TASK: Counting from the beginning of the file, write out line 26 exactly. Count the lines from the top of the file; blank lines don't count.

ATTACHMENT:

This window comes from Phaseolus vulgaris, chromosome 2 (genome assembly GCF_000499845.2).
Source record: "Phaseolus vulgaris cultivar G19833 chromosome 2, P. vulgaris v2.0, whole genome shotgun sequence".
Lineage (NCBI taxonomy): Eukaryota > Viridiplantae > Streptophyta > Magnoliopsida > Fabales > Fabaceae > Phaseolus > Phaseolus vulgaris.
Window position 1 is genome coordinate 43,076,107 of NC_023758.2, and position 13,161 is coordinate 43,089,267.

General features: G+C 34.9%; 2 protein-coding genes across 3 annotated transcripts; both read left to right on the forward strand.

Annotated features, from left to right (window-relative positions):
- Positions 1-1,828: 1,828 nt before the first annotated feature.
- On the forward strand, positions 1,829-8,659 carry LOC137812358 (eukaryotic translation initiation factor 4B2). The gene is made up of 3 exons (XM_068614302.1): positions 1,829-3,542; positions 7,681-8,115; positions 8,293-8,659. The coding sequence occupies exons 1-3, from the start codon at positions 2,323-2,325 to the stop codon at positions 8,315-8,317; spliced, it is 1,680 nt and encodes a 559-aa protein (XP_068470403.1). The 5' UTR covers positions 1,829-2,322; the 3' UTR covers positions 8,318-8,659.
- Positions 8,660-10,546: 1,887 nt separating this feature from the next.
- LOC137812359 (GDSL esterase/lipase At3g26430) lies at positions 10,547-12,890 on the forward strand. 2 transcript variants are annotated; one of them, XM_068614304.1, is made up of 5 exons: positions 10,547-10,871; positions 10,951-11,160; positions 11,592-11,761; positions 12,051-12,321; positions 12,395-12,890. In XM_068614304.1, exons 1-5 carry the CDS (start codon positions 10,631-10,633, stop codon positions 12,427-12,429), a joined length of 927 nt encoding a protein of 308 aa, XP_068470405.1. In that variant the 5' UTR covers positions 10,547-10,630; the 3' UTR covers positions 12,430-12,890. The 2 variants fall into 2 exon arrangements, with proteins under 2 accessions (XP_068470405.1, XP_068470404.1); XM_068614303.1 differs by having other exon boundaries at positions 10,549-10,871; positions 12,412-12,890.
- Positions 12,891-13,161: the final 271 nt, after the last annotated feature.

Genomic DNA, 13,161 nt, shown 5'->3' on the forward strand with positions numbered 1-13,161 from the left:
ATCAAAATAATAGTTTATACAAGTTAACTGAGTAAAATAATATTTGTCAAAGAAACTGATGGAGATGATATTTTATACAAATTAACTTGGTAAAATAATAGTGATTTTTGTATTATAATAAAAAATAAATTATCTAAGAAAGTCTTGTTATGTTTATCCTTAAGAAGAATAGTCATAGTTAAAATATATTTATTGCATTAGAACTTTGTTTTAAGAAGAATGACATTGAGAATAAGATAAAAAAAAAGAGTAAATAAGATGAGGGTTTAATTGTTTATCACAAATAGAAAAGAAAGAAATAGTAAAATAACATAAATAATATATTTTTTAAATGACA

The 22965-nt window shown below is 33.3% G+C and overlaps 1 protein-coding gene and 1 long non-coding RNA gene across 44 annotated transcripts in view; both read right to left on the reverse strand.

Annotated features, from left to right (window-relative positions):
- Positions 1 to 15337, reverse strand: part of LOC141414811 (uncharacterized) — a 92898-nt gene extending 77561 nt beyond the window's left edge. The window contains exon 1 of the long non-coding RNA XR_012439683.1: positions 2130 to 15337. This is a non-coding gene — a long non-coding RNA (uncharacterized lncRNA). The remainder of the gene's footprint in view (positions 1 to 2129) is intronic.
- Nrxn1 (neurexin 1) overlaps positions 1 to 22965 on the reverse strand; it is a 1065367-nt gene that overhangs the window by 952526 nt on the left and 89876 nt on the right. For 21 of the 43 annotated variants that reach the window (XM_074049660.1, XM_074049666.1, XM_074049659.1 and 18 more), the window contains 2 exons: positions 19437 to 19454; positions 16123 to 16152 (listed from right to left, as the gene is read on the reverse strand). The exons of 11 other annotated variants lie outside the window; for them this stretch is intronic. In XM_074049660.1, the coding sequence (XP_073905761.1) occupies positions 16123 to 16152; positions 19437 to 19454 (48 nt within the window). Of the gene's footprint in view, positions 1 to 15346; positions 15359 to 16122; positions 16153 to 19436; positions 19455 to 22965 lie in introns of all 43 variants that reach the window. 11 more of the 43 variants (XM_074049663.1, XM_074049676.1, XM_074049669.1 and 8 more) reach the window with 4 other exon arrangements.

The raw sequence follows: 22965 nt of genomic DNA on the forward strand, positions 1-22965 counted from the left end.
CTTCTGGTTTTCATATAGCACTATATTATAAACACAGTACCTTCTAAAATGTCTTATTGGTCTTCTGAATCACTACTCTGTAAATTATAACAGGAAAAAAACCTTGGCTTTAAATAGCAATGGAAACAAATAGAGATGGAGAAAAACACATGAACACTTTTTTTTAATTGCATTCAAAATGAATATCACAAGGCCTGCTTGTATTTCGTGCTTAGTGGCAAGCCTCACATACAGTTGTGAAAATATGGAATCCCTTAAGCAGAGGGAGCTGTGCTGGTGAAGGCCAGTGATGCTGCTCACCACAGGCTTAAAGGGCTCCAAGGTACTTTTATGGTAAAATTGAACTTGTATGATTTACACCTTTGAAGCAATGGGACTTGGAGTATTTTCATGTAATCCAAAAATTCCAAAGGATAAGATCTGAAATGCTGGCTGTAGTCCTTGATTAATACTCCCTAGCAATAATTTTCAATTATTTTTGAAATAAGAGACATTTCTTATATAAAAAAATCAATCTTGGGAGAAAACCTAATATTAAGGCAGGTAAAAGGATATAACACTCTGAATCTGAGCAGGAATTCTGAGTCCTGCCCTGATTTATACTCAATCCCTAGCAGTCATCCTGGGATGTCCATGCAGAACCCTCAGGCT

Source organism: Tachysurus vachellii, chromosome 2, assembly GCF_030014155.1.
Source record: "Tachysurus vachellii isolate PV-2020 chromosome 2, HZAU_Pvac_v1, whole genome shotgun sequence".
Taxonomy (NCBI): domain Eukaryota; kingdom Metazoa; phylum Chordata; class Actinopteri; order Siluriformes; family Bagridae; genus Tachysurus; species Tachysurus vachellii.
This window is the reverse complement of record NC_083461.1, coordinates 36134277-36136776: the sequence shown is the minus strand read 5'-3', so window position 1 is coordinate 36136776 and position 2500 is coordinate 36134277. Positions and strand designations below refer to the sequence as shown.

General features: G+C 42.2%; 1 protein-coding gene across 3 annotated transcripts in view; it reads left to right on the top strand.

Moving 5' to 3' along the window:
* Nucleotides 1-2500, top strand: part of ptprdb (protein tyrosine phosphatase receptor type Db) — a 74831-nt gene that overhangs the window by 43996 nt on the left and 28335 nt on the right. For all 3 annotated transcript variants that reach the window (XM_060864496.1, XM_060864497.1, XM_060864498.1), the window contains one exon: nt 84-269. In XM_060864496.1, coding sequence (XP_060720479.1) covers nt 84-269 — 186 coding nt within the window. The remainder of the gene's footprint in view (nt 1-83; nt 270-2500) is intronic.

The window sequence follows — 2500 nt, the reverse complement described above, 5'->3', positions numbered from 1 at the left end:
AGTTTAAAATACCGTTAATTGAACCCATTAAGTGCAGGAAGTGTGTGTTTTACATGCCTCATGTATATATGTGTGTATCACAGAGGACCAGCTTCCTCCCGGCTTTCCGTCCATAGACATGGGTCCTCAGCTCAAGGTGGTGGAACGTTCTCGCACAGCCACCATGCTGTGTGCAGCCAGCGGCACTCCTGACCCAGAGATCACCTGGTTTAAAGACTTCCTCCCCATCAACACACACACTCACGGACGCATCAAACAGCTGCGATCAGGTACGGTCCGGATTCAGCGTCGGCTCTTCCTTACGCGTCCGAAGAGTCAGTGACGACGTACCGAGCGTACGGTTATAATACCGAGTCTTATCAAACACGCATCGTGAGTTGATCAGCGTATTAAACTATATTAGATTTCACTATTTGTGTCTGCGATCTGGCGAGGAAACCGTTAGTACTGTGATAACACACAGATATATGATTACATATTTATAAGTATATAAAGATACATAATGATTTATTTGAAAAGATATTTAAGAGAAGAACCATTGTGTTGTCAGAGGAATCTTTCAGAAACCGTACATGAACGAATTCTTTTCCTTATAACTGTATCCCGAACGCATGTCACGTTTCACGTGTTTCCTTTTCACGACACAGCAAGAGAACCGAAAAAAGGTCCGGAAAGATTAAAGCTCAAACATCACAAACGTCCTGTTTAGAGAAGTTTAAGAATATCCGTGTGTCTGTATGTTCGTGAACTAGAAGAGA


* Nucleotides 1-2500, top strand: part of ptprdb (protein tyrosine phosphatase receptor type Db) — a 74831-nt gene that overhangs the window by 43996 nt on the left and 28335 nt on the right. For all 3 annotated transcript variants that reach the window (XM_060864496.1, XM_060864497.1, XM_060864498.1), the window contains one exon: nt 84-269. In XM_060864496.1, coding sequence (XP_060720479.1) covers nt 84-269 — 186 coding nt within the window. The remainder of the gene's footprint in view (nt 1-83; nt 270-2500) is intronic.